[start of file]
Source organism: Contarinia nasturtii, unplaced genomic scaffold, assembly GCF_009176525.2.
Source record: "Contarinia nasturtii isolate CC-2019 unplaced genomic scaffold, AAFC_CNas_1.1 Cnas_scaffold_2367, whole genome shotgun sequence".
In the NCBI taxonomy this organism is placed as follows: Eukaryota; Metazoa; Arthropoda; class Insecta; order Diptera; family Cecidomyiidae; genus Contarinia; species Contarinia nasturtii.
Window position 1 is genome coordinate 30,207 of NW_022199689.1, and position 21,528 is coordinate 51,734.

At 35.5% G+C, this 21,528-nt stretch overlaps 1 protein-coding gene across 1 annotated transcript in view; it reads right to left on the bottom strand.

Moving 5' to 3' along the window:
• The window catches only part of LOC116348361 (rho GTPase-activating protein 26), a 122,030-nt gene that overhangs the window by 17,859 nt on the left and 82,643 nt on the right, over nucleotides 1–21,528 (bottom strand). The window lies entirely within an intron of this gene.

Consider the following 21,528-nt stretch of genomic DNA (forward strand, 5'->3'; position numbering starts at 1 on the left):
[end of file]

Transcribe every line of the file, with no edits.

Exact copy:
Source organism: Contarinia nasturtii, unplaced genomic scaffold, assembly GCF_009176525.2.
Source record: "Contarinia nasturtii isolate CC-2019 unplaced genomic scaffold, AAFC_CNas_1.1 Cnas_scaffold_2367, whole genome shotgun sequence".
In the NCBI taxonomy this organism is placed as follows: Eukaryota; Metazoa; Arthropoda; class Insecta; order Diptera; family Cecidomyiidae; genus Contarinia; species Contarinia nasturtii.
Window position 1 is genome coordinate 30,207 of NW_022199689.1, and position 21,528 is coordinate 51,734.

At 35.5% G+C, this 21,528-nt stretch overlaps 1 protein-coding gene across 1 annotated transcript in view; it reads right to left on the bottom strand.

Moving 5' to 3' along the window:
• The window catches only part of LOC116348361 (rho GTPase-activating protein 26), a 122,030-nt gene that overhangs the window by 17,859 nt on the left and 82,643 nt on the right, over nucleotides 1–21,528 (bottom strand). The window lies entirely within an intron of this gene.

Consider the following 21,528-nt stretch of genomic DNA (forward strand, 5'->3'; position numbering starts at 1 on the left):